Arts

Neil McGreevy: Games

Mirror's Edge: Catalyst (PS4)

By: EA

THE original Mirror's Edge launched back in 2009, and while only a modest success, its unique mix of first-person running and platforming has since made it quite the cult (which I often half-hear myself described as).

Played out like The Running Woman, its non-white, non-male, combat-avoiding protagonist was a gasp of fresh PC air at a time when dude-bro grunts oozed testosterone over gamedom.

Part reboot, part sequel, Catalyst serves up more of the same high-wire platforming as the fleet-footed Faith Connors traverses the antiseptic city of Glass using her sweet parkour skills.

Sterile and clean, as though designed by a germophobic Swede, Glass is ruled by an evil conglomerate, with groups of free-spirited couriers called Runners living off-grid.

Players peer through the eyes of the rebellious Faith as she undertakes dizzying missions that generally involve getting from point A to point B as quickly as possible.

The many leaps of Faith border on the superhuman, and everything in the game is intended to maintain this motion-sickness inducing momentum.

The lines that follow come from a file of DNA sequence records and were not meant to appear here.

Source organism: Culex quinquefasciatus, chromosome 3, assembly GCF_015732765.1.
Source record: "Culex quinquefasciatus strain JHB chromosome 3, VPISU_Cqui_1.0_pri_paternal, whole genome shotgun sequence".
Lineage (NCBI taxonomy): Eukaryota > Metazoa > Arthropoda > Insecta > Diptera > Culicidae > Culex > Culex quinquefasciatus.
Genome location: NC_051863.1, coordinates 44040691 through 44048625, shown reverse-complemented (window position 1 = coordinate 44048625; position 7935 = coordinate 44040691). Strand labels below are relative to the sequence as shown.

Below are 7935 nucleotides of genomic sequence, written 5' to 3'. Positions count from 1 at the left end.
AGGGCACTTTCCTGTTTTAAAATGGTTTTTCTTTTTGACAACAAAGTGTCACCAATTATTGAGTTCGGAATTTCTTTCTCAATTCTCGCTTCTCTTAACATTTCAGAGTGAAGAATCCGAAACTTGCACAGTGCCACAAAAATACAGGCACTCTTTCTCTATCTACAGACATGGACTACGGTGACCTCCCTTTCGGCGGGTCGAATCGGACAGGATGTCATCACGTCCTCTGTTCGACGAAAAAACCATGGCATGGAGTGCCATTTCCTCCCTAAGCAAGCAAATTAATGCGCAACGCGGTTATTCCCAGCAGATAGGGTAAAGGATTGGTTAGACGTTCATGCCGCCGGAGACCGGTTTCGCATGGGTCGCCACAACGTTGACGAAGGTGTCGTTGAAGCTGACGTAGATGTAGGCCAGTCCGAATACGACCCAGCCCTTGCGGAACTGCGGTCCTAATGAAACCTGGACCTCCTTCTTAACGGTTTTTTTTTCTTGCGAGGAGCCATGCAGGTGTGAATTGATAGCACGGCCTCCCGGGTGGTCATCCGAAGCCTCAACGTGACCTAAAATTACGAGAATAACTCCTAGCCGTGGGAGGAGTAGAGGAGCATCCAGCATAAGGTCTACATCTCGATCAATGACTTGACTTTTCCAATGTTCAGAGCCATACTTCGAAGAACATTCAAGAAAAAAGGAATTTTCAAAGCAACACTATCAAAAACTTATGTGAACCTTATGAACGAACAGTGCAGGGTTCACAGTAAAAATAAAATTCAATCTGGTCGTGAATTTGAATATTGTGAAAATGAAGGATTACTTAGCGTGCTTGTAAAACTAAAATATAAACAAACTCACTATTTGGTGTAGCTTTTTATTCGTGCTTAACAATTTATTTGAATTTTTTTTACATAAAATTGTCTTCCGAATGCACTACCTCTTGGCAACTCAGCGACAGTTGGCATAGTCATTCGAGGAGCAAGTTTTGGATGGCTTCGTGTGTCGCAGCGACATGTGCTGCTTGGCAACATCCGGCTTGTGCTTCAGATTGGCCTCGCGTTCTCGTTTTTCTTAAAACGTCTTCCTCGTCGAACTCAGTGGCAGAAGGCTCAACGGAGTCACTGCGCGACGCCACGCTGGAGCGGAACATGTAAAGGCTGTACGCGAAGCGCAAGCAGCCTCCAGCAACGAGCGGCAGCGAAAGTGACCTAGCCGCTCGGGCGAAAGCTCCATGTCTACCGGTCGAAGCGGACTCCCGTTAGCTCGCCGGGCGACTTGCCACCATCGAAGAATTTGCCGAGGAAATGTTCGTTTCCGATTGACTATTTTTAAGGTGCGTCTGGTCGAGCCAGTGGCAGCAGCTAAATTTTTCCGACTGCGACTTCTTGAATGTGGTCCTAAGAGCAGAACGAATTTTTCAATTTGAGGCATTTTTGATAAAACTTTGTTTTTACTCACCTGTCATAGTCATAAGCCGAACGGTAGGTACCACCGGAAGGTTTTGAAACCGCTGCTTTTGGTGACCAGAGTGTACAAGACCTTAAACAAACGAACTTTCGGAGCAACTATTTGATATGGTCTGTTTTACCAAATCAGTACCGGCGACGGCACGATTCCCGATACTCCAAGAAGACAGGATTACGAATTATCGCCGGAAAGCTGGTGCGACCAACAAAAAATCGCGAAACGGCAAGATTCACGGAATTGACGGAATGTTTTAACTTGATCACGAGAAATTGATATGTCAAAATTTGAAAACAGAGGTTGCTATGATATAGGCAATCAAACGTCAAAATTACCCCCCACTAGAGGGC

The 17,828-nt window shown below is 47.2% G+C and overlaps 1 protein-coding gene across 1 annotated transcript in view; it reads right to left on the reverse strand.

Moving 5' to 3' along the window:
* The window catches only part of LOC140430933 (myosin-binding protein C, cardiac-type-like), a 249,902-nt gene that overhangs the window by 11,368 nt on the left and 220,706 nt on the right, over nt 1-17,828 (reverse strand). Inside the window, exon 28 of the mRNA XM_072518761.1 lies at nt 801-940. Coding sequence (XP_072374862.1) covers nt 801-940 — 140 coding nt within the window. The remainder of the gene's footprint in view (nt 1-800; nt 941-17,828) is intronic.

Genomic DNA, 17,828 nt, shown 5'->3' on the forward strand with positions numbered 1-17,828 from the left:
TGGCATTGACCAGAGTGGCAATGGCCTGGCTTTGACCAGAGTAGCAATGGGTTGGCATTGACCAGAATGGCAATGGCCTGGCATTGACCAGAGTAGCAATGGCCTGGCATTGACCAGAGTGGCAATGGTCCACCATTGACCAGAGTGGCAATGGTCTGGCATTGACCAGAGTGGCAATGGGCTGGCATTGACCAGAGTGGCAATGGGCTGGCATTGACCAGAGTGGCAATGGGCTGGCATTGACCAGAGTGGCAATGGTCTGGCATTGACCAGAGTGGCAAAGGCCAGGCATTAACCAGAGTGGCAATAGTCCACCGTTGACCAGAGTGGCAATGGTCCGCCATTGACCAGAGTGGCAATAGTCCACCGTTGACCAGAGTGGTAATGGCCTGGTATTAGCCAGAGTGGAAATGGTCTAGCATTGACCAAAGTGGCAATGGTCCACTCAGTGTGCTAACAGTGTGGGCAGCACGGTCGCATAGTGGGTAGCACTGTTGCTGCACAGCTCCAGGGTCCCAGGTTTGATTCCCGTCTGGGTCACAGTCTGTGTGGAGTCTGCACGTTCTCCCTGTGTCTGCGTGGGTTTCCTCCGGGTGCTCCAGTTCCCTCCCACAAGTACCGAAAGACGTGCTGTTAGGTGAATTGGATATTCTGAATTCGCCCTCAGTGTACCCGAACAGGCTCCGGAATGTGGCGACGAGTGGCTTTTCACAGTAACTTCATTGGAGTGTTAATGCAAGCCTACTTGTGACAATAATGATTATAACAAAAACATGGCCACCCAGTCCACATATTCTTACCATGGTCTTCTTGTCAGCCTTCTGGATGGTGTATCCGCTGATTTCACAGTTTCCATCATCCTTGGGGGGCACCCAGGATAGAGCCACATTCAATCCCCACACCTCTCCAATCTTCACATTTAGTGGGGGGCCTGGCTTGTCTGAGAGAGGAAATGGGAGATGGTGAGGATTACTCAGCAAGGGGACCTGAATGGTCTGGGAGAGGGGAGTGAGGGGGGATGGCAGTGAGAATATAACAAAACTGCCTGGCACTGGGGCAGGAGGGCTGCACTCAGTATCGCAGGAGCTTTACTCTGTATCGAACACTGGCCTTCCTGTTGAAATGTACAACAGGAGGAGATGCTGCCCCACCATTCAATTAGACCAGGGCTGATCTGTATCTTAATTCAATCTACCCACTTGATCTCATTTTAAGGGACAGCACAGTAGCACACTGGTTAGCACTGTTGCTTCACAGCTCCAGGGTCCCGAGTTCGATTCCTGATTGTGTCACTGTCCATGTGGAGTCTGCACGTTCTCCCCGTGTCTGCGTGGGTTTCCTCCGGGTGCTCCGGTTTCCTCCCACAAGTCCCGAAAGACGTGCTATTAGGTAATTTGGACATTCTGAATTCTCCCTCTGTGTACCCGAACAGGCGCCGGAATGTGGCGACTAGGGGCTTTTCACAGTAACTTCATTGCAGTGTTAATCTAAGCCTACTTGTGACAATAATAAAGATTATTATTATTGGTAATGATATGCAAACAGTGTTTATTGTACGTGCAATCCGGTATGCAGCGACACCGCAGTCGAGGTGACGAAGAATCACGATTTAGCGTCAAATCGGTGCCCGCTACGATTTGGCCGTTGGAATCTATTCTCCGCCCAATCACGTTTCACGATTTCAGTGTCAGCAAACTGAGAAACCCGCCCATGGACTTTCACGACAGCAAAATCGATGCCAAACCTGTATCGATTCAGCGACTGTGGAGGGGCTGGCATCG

Unarmed throughout, Faith relies on her clambering and arse-whupping skills to get by, though her fancier skills are locked behind upgrades, which is just silly.

With its emphasis on kineticism over combat, a sat-nav feature shows players the best route across the skyline, though one mistimed jump and you'll suffer a Gruber-esque rooftop fall.

It's all liquid-smooth, and when the cracking soundtrack (once again provided by Swedish electro-noodler Solar Fields) is going full-on Run Lola Run, you'll feel like a force of nature.

Alas, Catalyst is another game ruined by the whole open world thing. Glass is a vast, empty wasteland littered with barren crannies and stuffed with (ugh) side-quests.

The original's clean, single-minded approach has been diluted with a brimful of committee-designed clutter, busy work and rampant backtracking.

While the first Mirror's Edge was a niche fan favourite that survived on its tight design, Catalyst's bloated open world and creaking skill tree batter that unique spirit into a generic big-budget actioner.

But if you've really got to have 'faith-a-faith-a-faith-a', there's enough adrenaline-pumped nonsense, gut-knotting tumbles and technical wizardry here to please fans – even if any comparison to the eight-year-old original isn't kind.

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